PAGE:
Impact of issuing longer- versus shorter-duration prescriptions: a systematic review

King S, Miani C, Exley J, Larkin J, Kirtley A, Payne RA (2018)
BRITISH JOURNAL OF GENERAL PRACTICE 68(669): E286-E292.

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Zeitschriftenaufsatz | Veröffentlicht | Englisch
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Abstract / Bemerkung
Background Long-term conditions place a substantial burden on primary care services, with drug therapy being a core aspect of clinical management. However, the ideal frequency for issuing repeat prescriptions for these medications is unknown. Aim To examine the impact of longer-duration (2-4 months) versus shorter-duration (28-day) prescriptions. Design and setting Systematic review of primary care studies. Method Scientific and grey literature databases were searched from inception until 21 October 2015. Eligible studies were randomised controlled trials and observational studies that examined longer prescriptions (2-4 months) compared with shorter prescriptions (28 days) in patients with stable, chronic conditions being treated in primary care. Outcomes of interest were: health outcomes, adverse events, medication adherence, medication wastage, professional administration time, pharmacists' time and/or costs, patient experience, and patient out-of-pocket costs. Results From a search total of 24 876 records across all databases, 13 studies were eligible for review. Evidence of moderate quality from nine studies suggested that longer prescriptions are associated with increased medication adherence. Evidence from six studies suggested that longer prescriptions may increase medication waste, but results were not always statistically significant and were of very low quality. No eligible studies were identified that measured any of the other outcomes of interest, including health outcomes and adverse events. Conclusion There is insufficient evidence relating to the overall impact of differing prescription lengths on clinical and health service outcomes, although studies do suggest medication adherence may improve with longer prescriptions. UK recommendations to provide shorter prescriptions are not substantiated by the current evidence base.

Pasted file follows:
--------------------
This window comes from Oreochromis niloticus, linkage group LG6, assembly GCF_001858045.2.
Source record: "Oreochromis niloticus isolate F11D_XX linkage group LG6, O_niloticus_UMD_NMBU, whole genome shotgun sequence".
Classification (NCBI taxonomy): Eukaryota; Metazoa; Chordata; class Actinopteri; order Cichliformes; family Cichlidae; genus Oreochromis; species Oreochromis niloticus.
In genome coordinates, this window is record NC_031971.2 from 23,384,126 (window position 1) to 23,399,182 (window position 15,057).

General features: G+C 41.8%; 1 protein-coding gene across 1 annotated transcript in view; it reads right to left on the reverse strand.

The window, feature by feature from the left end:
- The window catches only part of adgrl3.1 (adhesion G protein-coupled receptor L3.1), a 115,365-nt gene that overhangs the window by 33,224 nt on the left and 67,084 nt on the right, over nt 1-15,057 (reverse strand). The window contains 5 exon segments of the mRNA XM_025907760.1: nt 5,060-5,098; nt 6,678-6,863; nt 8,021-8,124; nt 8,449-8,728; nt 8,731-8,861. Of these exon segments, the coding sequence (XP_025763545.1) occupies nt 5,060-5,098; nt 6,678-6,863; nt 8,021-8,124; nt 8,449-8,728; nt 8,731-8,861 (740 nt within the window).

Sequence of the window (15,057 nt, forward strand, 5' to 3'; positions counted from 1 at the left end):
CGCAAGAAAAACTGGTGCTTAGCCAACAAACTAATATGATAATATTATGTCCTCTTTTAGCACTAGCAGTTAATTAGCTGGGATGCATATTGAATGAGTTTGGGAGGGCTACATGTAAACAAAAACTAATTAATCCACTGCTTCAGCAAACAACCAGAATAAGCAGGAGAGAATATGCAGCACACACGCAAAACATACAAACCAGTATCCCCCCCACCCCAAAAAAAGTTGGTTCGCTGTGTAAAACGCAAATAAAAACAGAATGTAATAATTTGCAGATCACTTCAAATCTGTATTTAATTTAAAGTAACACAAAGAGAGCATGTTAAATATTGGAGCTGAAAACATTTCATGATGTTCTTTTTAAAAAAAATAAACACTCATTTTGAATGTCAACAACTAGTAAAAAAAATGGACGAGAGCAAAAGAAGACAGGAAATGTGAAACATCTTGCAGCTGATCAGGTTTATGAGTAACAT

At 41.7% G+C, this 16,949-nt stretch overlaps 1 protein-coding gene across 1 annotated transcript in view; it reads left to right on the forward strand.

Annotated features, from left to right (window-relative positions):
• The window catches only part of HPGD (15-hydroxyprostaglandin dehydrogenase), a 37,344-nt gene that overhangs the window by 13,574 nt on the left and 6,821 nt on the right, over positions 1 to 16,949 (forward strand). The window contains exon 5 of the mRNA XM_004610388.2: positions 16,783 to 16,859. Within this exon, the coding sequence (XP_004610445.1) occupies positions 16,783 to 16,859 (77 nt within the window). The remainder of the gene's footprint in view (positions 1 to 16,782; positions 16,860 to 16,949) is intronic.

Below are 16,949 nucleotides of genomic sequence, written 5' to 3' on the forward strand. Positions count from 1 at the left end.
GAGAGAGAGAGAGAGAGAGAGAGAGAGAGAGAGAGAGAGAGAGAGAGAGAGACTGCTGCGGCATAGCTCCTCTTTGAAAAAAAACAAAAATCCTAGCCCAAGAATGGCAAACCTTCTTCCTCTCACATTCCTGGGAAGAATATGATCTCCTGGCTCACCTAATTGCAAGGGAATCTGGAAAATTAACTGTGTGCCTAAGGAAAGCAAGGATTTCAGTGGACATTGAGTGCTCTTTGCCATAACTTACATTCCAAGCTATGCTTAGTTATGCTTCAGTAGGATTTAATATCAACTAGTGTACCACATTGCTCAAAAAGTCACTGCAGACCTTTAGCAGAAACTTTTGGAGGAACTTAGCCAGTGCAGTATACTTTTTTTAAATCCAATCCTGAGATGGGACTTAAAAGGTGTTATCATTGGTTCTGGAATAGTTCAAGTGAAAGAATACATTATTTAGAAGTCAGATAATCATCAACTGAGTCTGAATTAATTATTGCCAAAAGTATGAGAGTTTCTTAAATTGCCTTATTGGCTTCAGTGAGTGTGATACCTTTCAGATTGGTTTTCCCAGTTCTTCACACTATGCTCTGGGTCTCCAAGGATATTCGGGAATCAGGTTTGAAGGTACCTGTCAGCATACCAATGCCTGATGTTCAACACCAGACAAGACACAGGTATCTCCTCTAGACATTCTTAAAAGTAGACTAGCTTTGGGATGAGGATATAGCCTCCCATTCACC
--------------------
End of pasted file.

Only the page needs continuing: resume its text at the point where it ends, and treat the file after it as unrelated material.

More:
Erscheinungsjahr
Zeitschriftentitel
BRITISH JOURNAL OF GENERAL PRACTICE
Band
68
Ausgabe
669
Seite(n)
E286-E292
ISSN
eISSN
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King S, Miani C, Exley J, Larkin J, Kirtley A, Payne RA. Impact of issuing longer- versus shorter-duration prescriptions: a systematic review. BRITISH JOURNAL OF GENERAL PRACTICE. 2018;68(669):E286-E292.
King, S., Miani, C., Exley, J., Larkin, J., Kirtley, A., & Payne, R. A. (2018). Impact of issuing longer- versus shorter-duration prescriptions: a systematic review. BRITISH JOURNAL OF GENERAL PRACTICE, 68(669), E286-E292. doi:10.3399/bjgp18X695501
King, S., Miani, C., Exley, J., Larkin, J., Kirtley, A., and Payne, R. A. (2018). Impact of issuing longer- versus shorter-duration prescriptions: a systematic review. BRITISH JOURNAL OF GENERAL PRACTICE 68, E286-E292.
King, S., et al., 2018. Impact of issuing longer- versus shorter-duration prescriptions: a systematic review. BRITISH JOURNAL OF GENERAL PRACTICE, 68(669), p E286-E292.
S. King, et al., “Impact of issuing longer- versus shorter-duration prescriptions: a systematic review”, BRITISH JOURNAL OF GENERAL PRACTICE, vol. 68, 2018, pp. E286-E292.
King, S., Miani, C., Exley, J., Larkin, J., Kirtley, A., Payne, R.A.: Impact of issuing longer- versus shorter-duration prescriptions: a systematic review. BRITISH JOURNAL OF GENERAL PRACTICE. 68, E286-E292 (2018).
King, Sarah, Miani, Céline, Exley, Josephine, Larkin, Jody, Kirtley, Anne, and Payne, Rupert A. “Impact of issuing longer- versus shorter-duration prescriptions: a systematic review”. BRITISH JOURNAL OF GENERAL PRACTICE 68.669 (2018): E286-E292.

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45 References

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